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Unformatted text preview: n up, and not from smiling this time. Liesel could see it on her face. Blood leaked from her nose and licked
at her lips. Her eyes had blackened. Cuts had opened up and a series of wounds were rising to the surface of her
skin. All from the words. From Liesel’s words.
Book in hand, and straightening from a crouch to a standing hunch, Ilsa Hermann began the process again of
saying sorry, but the sentence did not make it out.
Slap me, Liesel thought. Come on, slap me.
Ilsa Hermann didn’t slap her. She merely retreated backward, into the ugly air of her beautiful house, and
Liesel, once again, was left alone, clutching at the steps. She was afraid to turn around because she knew that
when she did, the glass casing of Molching had now been shattered, and she’d be glad of it.
As her last orders of business, she read the letter one more time, and when she was close to the gate, she
screwed it up as tightly as she could and threw it at the door, as if it were a rock. I have no idea what the book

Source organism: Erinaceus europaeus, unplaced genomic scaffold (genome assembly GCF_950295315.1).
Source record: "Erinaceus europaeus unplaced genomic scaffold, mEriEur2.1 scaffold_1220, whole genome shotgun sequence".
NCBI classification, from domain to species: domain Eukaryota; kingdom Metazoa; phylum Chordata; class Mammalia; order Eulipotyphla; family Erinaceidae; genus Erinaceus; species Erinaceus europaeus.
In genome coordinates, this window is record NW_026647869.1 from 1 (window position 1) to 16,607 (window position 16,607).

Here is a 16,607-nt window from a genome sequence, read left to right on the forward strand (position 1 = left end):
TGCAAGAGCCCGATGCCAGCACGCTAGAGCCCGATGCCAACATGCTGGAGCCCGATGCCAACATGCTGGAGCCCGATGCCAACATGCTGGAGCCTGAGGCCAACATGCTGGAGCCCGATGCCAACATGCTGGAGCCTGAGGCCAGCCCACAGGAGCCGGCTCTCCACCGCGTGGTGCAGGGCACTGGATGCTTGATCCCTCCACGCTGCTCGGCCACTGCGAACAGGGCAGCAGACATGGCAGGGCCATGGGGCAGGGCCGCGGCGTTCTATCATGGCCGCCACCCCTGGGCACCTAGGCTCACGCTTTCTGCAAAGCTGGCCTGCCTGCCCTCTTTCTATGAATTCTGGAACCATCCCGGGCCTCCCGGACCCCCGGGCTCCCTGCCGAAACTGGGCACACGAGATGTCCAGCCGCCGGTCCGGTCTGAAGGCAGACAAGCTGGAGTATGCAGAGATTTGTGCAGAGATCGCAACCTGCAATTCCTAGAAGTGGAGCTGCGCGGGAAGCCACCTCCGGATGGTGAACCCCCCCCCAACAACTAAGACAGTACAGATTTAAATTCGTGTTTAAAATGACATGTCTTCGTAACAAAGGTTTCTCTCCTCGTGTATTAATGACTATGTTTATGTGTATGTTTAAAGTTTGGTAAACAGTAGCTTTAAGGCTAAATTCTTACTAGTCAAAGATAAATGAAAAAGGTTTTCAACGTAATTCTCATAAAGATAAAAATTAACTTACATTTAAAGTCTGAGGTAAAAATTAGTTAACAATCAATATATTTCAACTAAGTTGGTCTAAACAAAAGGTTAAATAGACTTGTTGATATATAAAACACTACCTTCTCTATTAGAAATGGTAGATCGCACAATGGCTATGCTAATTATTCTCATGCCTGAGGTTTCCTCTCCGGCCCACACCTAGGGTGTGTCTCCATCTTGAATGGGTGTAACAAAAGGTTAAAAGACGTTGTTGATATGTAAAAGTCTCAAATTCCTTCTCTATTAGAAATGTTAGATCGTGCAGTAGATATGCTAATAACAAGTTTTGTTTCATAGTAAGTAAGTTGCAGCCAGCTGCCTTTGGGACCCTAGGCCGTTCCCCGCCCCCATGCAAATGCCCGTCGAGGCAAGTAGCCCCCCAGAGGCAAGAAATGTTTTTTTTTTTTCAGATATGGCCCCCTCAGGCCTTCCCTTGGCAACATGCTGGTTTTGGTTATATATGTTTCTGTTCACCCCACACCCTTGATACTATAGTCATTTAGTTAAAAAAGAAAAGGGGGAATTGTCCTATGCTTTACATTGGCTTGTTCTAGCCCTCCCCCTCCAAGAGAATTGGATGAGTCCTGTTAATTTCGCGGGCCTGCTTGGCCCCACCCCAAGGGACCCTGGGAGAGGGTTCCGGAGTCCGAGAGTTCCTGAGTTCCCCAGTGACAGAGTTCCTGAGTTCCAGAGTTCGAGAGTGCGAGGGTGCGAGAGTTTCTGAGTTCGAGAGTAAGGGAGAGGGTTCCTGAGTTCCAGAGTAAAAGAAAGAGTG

thief expected, but the ball of paper hit the mighty sheet of wood and twittered back down the steps. It landed at
“Typical,” she stated, kicking it onto the grass. “Useless.”
On the way home this time, she imagined the fate of that paper the next time it rained, when the mended glass
house of Molching was turned upside down. She could already see the words dissolving letter by letter, till there
was nothing left. Just paper. Just earth.
At home, as luck would have it, when Liesel walked through the door, Rosa was in the kitchen. “And?” she
asked. “Where’s the washing?”
“No washing today,” Liesel told her.
Rosa came and sat down at the kitchen table. She knew. Suddenly, she appeared much older. Liesel imagined
what she’d look like if she untied her bun, to let it fall out onto her shoulders. A gray towel of elastic hair.
“What did you do there, you little Saumensch?” The sentence was numb. She could not muster her usual
“It was my fault,” Liesel answered. “Completely. I insu...
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- Winter '13